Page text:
Paper airplane shatters Guinness World Record! (And XOJET is there.)
Sunday morning, at an hour at which we’re normally just gaining consciousness, we instead found ourselves in a hangar at the McClellan Jet Center in Sacramento (just a stone’s throw from the XOJET Operations Center) watching two grown men throw paper airplanes. Despite what it sounds like, this was serious stuff: they were trying to break the Guinness World Record for farthest distance traveled by—yes, a paper airplane.
One of the men was world-famous paper airplane designer John Collins, the author of two books on paper airplane design, The Gliding Flight and Fantastic Flight. The other was former UC Berkeley and NFL quarterback, Joe Ayoob. John provided the design. Joe provided the throwing expertise. Sponsoring this effort were XOJET and Frys.com, which graciously hosted the event in their hangar.
The distance to beat: a mighty 207 feet and 4 inches, a record held by Stephen Kreiger, who was on hand to act as a judge. Ken Blackburn, who held the world record for the paper airplane flight duration (27.6 seconds) until last year, was on hand to act as a judge as well. Clearly, paper airplane designers are a collegial bunch.
To best Kreiger’s record, John was testing an entirely new approach to paper airplane design. Instead of the usual “javelin-with-fins” design—which is designed to travel as far as possible with the least amount of resistance—John had fashioned a glider plane that relies on quickly gaining altitude and slowly descending over a long distance.
Sunday, it was clear that the new glider approach required tremendous finesse in both the design and the throwing technique. John and Joe made several practice throws. After each, they made adjustments to the plane and throwing mechanics. A subtle shift in the position of the throwing hand, a slight adjustment to a fold—nothing was taken for granted. During the practice session, they broke the record several times, to the delight of the small, but extremely enthusiastic crowd that was on hand to witness paper airplane history.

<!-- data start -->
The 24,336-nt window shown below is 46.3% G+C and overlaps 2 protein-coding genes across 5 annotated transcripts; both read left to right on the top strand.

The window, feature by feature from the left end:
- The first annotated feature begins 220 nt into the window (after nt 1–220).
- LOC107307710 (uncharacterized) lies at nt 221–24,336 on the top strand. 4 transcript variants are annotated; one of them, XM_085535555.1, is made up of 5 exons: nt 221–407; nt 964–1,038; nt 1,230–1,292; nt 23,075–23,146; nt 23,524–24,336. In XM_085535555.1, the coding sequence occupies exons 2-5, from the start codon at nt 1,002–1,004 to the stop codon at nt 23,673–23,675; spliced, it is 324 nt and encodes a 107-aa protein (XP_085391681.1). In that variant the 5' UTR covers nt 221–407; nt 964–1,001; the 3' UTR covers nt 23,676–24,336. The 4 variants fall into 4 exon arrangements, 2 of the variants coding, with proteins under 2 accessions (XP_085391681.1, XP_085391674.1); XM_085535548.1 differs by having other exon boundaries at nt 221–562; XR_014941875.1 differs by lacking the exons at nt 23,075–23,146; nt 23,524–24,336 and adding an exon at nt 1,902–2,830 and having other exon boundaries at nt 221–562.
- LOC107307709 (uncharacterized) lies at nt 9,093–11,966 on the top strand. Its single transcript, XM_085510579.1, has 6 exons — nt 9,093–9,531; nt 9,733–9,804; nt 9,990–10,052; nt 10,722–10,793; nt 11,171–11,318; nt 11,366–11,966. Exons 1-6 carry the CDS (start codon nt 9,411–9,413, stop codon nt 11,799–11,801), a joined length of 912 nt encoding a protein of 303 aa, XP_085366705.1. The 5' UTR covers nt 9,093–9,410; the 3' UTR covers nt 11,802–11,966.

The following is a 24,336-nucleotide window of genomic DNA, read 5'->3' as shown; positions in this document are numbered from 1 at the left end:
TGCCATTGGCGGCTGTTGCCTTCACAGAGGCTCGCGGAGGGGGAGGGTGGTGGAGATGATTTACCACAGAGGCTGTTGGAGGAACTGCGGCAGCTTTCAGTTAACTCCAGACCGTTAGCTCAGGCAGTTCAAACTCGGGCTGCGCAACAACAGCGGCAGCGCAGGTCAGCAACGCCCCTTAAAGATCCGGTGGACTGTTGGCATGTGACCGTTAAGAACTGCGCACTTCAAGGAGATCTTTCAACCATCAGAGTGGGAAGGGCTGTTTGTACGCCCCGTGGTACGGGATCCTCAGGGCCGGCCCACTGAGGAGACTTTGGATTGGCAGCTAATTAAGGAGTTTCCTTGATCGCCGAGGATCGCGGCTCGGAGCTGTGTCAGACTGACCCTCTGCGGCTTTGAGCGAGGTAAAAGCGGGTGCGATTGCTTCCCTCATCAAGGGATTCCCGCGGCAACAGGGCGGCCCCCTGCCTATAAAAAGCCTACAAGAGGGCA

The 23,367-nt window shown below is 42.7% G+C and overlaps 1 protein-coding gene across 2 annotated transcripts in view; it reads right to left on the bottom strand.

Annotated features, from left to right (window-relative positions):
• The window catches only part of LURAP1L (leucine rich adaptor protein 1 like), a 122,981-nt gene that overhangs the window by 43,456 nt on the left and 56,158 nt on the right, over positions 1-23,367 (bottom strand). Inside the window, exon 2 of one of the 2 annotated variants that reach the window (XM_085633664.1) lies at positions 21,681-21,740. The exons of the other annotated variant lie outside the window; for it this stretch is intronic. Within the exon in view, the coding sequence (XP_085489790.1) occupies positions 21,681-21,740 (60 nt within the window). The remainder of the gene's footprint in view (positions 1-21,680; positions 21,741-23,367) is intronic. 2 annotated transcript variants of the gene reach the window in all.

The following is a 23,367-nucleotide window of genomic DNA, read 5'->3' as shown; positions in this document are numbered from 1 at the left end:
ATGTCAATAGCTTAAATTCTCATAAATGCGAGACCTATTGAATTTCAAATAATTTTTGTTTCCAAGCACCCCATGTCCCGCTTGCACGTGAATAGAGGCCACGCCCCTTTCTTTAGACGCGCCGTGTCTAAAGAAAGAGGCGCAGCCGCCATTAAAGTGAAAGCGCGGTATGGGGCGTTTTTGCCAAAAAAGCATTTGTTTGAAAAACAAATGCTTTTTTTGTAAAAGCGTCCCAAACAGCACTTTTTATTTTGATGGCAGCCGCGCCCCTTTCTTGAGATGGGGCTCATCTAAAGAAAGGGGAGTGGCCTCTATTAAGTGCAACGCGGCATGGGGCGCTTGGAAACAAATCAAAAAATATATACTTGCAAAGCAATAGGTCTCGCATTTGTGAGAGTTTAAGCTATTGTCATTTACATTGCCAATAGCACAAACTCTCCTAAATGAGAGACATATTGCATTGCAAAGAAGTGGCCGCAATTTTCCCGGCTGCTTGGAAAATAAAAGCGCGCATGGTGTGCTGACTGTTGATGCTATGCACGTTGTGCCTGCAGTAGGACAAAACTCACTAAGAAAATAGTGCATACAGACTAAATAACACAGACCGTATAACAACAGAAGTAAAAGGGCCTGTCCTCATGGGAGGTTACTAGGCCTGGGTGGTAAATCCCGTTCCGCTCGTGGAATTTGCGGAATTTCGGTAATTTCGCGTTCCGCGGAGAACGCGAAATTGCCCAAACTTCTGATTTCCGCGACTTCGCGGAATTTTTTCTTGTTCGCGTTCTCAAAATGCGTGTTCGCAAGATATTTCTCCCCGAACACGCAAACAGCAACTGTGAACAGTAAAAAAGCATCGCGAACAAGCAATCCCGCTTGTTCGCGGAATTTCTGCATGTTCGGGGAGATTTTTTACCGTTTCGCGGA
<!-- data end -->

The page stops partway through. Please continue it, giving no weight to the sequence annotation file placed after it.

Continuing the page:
Unfortunately, practice throws don’t count. According to Guinness rules, you have to designate a flight as “official” before the throw, and only 10 “official” flights that can count toward the record.
When they were ready, John and Joe began their official throws. On the fourth throw, the plane quickly achieved a high altitude and then slowly floated straight down the center of the hangar to land 226 feet and 10 inches away, breaking the distance record for paper airplane flight by almost 20 feet. You can see it for yourself here:
With the help of Joe’s skilled arm, John’s new plane performed precisely as designed. They took a radically new approach and shattered the world record. It’s remarkably satisfying to witness someone achieve a level of performance that no other human being has ever accomplished. Whether it’s on the field at an Olympic stadium or a hangar at the McClellan Jet Center, we were struck by how the feeling is remarkably similar.
On the two-hour drive back to San Francisco, we talked about what makes people try to break records, and the parallels between John and XOJET. Clearly there’s the aviation connection. While throwing paper airplanes may seem frivolous, it’s actually used by large aerospace manufacturers to test aerodynamic concepts and theories of aircraft behavior. But more importantly, we’re linked by a common drive to innovate and achieve greatness. We admire and respect John’s innovative approach and willingness to try something completely different in order to deliver breakthrough performance. It’s exactly what XOJET is trying to do with private jet aviation.
Congratulations to John and Joe! We’re proud to be part of your remarkable achievement.
Want to find out more about John Collins? Visit his website: www.thepaperairplaneguy.com or on Facebook/The Paper Airplane Guy.